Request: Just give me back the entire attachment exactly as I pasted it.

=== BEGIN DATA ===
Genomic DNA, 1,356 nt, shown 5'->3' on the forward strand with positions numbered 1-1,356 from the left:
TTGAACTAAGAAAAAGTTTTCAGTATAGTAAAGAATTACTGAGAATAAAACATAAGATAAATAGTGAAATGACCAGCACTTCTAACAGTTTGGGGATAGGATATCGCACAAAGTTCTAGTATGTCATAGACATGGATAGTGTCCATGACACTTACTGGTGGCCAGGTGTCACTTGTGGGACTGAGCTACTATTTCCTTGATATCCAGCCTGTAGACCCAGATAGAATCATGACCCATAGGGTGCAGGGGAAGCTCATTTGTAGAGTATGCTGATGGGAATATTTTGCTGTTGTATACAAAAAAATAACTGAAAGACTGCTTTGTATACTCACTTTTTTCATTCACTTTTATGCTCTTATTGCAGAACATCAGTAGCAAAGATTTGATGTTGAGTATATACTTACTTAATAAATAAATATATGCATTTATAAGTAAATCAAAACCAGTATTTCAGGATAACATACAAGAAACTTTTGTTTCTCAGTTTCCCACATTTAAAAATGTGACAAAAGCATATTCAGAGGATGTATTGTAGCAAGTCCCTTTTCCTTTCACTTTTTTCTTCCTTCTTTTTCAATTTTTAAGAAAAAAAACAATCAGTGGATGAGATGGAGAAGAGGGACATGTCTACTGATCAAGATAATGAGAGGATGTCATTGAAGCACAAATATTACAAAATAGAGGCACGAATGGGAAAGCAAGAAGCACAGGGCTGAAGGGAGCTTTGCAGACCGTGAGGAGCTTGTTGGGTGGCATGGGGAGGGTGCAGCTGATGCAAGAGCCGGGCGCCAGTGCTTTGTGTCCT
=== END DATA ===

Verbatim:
Genomic DNA, 1,356 nt, shown 5'->3' on the forward strand with positions numbered 1-1,356 from the left:
TTGAACTAAGAAAAAGTTTTCAGTATAGTAAAGAATTACTGAGAATAAAACATAAGATAAATAGTGAAATGACCAGCACTTCTAACAGTTTGGGGATAGGATATCGCACAAAGTTCTAGTATGTCATAGACATGGATAGTGTCCATGACACTTACTGGTGGCCAGGTGTCACTTGTGGGACTGAGCTACTATTTCCTTGATATCCAGCCTGTAGACCCAGATAGAATCATGACCCATAGGGTGCAGGGGAAGCTCATTTGTAGAGTATGCTGATGGGAATATTTTGCTGTTGTATACAAAAAAATAACTGAAAGACTGCTTTGTATACTCACTTTTTTCATTCACTTTTATGCTCTTATTGCAGAACATCAGTAGCAAAGATTTGATGTTGAGTATATACTTACTTAATAAATAAATATATGCATTTATAAGTAAATCAAAACCAGTATTTCAGGATAACATACAAGAAACTTTTGTTTCTCAGTTTCCCACATTTAAAAATGTGACAAAAGCATATTCAGAGGATGTATTGTAGCAAGTCCCTTTTCCTTTCACTTTTTTCTTCCTTCTTTTTCAATTTTTAAGAAAAAAAACAATCAGTGGATGAGATGGAGAAGAGGGACATGTCTACTGATCAAGATAATGAGAGGATGTCATTGAAGCACAAATATTACAAAATAGAGGCACGAATGGGAAAGCAAGAAGCACAGGGCTGAAGGGAGCTTTGCAGACCGTGAGGAGCTTGTTGGGTGGCATGGGGAGGGTGCAGCTGATGCAAGAGCCGGGCGCCAGTGCTTTGTGTCCT